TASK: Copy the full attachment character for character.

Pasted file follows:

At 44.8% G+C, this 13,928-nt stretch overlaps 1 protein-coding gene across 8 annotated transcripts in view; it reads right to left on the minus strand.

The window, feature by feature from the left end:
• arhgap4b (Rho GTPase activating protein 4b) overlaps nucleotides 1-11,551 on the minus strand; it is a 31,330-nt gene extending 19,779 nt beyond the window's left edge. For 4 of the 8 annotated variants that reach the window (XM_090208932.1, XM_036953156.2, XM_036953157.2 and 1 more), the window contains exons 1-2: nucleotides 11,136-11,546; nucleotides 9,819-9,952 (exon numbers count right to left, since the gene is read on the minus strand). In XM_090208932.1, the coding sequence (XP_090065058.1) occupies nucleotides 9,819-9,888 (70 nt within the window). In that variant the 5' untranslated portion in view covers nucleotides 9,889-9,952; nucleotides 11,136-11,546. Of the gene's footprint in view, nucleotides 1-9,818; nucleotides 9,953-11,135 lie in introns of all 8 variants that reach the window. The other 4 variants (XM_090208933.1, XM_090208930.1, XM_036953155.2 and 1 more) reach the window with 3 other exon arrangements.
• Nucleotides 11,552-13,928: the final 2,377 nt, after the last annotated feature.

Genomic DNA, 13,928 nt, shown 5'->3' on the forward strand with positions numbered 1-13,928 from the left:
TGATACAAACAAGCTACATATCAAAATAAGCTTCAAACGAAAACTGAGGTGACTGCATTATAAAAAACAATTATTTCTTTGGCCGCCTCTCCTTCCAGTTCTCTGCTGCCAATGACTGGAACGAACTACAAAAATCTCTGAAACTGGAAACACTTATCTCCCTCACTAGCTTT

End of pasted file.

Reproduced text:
At 44.8% G+C, this 13,928-nt stretch overlaps 1 protein-coding gene across 8 annotated transcripts in view; it reads right to left on the minus strand.

The window, feature by feature from the left end:
• arhgap4b (Rho GTPase activating protein 4b) overlaps nucleotides 1-11,551 on the minus strand; it is a 31,330-nt gene extending 19,779 nt beyond the window's left edge. For 4 of the 8 annotated variants that reach the window (XM_090208932.1, XM_036953156.2, XM_036953157.2 and 1 more), the window contains exons 1-2: nucleotides 11,136-11,546; nucleotides 9,819-9,952 (exon numbers count right to left, since the gene is read on the minus strand). In XM_090208932.1, the coding sequence (XP_090065058.1) occupies nucleotides 9,819-9,888 (70 nt within the window). In that variant the 5' untranslated portion in view covers nucleotides 9,889-9,952; nucleotides 11,136-11,546. Of the gene's footprint in view, nucleotides 1-9,818; nucleotides 9,953-11,135 lie in introns of all 8 variants that reach the window. The other 4 variants (XM_090208933.1, XM_090208930.1, XM_036953155.2 and 1 more) reach the window with 3 other exon arrangements.
• Nucleotides 11,552-13,928: the final 2,377 nt, after the last annotated feature.

Genomic DNA, 13,928 nt, shown 5'->3' on the forward strand with positions numbered 1-13,928 from the left:
TGATACAAACAAGCTACATATCAAAATAAGCTTCAAACGAAAACTGAGGTGACTGCATTATAAAAAACAATTATTTCTTTGGCCGCCTCTCCTTCCAGTTCTCTGCTGCCAATGACTGGAACGAACTACAAAAATCTCTGAAACTGGAAACACTTATCTCCCTCACTAGCTTT